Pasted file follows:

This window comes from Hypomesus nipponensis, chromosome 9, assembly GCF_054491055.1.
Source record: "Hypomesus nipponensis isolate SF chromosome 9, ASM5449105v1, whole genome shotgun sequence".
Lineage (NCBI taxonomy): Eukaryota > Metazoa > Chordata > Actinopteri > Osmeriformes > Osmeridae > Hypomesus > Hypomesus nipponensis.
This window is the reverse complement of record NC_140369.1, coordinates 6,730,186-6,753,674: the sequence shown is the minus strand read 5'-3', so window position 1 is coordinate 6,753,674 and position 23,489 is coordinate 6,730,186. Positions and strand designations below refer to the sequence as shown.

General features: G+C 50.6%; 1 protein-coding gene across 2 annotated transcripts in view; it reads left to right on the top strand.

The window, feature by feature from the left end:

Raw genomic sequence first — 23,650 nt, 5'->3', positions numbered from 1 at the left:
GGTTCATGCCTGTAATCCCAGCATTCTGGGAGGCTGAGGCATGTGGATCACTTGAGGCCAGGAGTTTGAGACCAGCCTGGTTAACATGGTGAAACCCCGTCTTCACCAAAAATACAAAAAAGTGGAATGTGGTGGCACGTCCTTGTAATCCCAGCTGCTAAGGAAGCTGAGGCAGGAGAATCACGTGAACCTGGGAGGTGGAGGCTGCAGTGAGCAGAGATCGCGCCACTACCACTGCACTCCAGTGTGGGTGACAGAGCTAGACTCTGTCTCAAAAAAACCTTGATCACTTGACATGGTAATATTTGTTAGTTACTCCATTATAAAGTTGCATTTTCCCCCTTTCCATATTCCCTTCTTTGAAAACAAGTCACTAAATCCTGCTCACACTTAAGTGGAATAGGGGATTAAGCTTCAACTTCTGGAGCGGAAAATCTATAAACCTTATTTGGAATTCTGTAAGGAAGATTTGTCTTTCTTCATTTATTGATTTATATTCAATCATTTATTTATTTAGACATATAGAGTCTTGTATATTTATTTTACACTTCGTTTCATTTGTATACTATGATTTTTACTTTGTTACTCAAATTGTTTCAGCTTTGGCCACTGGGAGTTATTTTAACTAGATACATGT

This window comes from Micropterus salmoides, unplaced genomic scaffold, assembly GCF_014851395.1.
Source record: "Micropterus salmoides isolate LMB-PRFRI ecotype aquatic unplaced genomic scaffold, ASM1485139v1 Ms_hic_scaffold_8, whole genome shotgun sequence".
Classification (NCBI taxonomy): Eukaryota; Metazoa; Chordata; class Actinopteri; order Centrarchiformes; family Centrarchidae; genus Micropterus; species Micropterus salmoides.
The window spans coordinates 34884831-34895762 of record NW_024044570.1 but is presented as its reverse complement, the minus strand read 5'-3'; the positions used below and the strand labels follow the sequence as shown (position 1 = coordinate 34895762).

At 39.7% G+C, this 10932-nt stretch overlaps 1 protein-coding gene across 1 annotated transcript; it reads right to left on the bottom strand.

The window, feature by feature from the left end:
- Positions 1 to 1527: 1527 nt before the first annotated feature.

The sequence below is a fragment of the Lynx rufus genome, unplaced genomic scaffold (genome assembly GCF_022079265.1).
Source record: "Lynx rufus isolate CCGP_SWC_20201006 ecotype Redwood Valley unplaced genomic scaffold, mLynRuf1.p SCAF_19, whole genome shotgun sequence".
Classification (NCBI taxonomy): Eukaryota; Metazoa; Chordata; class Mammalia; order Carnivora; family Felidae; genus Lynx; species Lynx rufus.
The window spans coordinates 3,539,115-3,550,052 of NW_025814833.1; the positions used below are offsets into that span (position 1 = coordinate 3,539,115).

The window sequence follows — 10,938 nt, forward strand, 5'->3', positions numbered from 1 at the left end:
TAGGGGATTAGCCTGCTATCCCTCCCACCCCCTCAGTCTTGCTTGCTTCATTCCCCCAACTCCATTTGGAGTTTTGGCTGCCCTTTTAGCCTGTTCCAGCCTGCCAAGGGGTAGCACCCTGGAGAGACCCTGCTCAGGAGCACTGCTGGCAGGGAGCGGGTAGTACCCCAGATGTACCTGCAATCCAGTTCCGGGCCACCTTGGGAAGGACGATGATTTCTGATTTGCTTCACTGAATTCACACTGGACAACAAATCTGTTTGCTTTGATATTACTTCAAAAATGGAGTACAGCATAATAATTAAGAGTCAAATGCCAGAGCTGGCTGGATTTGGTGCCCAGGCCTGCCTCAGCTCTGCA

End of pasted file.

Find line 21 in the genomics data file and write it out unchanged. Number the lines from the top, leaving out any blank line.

TAGGGGATTAGCCTGCTATCCCTCCCACCCCCTCAGTCTTGCTTGCTTCATTCCCCCAACTCCATTTGGAGTTTTGGCTGCCCTTTTAGCCTGTTCCAGCCTGCCAAGGGGTAGCACCCTGGAGAGACCCTGCTCAGGAGCACTGCTGGCAGGGAGCGGGTAGTACCCCAGATGTACCTGCAATCCAGTTCCGGGCCACCTTGGGAAGGACGATGATTTCTGATTTGCTTCACTGAATTCACACTGGACAACAAATCTGTTTGCTTTGATATTACTTCAAAAATGGAGTACAGCATAATAATTAAGAGTCAAATGCCAGAGCTGGCTGGATTTGGTGCCCAGGCCTGCCTCAGCTCTGCA